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A closer look at Leon Goldstein

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  • Originally posted by JeffHamm View Post

    Well, Anderson was of the belief that Schwartz himself was more likely the intended target. Schwartz originally thought it was shouted at Pipeman. Who was more likely boils down to an assessment of whether or not Schwartz's initial impression was incorrect, compared with Anderson's alternative suggestion based upon his interview with Schwartz and his knowledge of the times (and how Lipski was used as an insult towards Jews).

    I believe it is more common for people today to side with Anderson, and to view Schwartz as probably mistaken in his interpretation of whom Lipski was shouted at. This is based in part upon the surviving police reports where it is stated that when questioned Schwartz was, in the end, unsure whom it was shouted at. This implies that when Anderson, during questioning, provided the alternative to Schwartz and it was then that Schwartz realised he himself may have been the intended target of the shout. (oh dear, was it Anderson or Abberline? I keep getting them mixed up here).

    Anyway, given Schwartz appears to have accepted the possibility that he may have been the intended target, the probabilities lean towards that being the case in my view. And if that's the case, then Pipeman no longer appears to have been connected to B.S., and probably didn't chase Schwartz though he may have left the area in the same direction (leading to Schwartz's belief he was being chased).

    Again, this many years after the events we can never know if that was the case, but from the snippets we have, that appears to be the most likely situation. But of course, it is not the only one.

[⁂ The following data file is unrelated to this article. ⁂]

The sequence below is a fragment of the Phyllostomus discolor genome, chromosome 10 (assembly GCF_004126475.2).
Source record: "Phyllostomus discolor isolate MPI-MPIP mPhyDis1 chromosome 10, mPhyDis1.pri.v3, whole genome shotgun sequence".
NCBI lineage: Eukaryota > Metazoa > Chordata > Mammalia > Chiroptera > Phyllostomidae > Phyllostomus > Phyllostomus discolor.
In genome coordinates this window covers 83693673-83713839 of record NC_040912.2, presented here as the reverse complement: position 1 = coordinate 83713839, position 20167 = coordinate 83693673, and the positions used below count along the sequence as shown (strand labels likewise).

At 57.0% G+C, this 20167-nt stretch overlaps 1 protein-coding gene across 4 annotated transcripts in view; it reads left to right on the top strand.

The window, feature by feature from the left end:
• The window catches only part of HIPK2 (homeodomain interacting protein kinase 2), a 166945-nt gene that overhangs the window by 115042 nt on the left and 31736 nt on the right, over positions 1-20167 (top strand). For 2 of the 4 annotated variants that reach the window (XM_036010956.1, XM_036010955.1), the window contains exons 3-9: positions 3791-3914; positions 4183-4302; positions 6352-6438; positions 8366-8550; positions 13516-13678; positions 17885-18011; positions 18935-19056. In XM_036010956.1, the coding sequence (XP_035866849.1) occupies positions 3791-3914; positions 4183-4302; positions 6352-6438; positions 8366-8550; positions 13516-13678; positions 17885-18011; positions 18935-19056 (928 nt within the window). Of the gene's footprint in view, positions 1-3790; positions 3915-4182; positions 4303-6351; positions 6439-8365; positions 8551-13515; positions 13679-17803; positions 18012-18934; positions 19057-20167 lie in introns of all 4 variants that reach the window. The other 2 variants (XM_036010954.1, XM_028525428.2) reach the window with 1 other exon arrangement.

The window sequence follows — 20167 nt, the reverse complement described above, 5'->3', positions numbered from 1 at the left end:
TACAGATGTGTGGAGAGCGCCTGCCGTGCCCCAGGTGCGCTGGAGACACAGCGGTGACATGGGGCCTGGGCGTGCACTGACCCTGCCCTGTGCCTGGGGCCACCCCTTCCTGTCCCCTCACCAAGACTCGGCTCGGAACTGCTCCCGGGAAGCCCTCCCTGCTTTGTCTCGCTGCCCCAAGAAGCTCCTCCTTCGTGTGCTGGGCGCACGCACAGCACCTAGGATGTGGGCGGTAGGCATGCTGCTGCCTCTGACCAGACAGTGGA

- Jeff

    Scotland Yard gave great credence to the name Lipski being shouted and felt if it was directed at Pipeman then this was a game changing lead. They were sorely disappointed when Abberline who had the local knowledge informed them that Lipski was in fact a racial slur used by locals to insult Jews or those with the appearance of being Jewish(by this I always think they mean Eastern European). But yeah it is fairly obvious that Abberline was fairly sure Lipski was directed at Schwartz. The two major clues I think we have is that the Ripper used a racist Jewish slur meaning he was not foreign and the apron dropped in Goulston Street showing him fleeing back into Whitechapel.


    • Originally posted by Paddy View Post

      Was Goldstein ever considered to be a witness? In 1891 he was in the census staying in a sea front house in the Isle of Sheppey ?
      Not to my knowledge.

      A simple question that everyone should have thought about, is; was Goldstein on the scene before or after the murder?

      If before, there is precious little time for the murderer and victim to arrive.

      If after, then Diemschitz did not interrupt the Ripper had it been him, and either way he did not see anyone leave the scene.

      If after, then the broad-shouldered man is the odds-on favourite to be the murderer.

      The murderer seems to have been skilled at killing with a knife, just like Jack.

      Does it all make sense?
      Andrew's the man, that is not blamed for nothing


      • Originally posted by NotBlamedForNothing View Post
        A simple question that everyone should have thought about, is; was Goldstein on the scene before or after the murder?

        If before, there is precious little time for the murderer and victim to arrive.
        Hi Andrew,

        Suppose the Schwartz incident is over and Stride walks into the yard alone and is murdered by Goldstein. He then walks north up Berner St and is heard by Mortimer (the footsteps) at about 12:45, goes to the Spectacle Cafe and retrieves his cigarette boxes and is seen by Mortimer headed south at about 1:00. Fifteen minutes is plenty of time for the return trip and an "establishment of presence" at the Spectacle. All pure speculation, of course.

        Cheers, George
        “Contrariwise,” continued Tweedledee, “if it was so, it might be, and if it were so, it would be but as it isn’t, it ain’t. That’s logic.”

        Everything that needs to be said has already been said. But since no one was listening, everything must be said again. - Andre Gide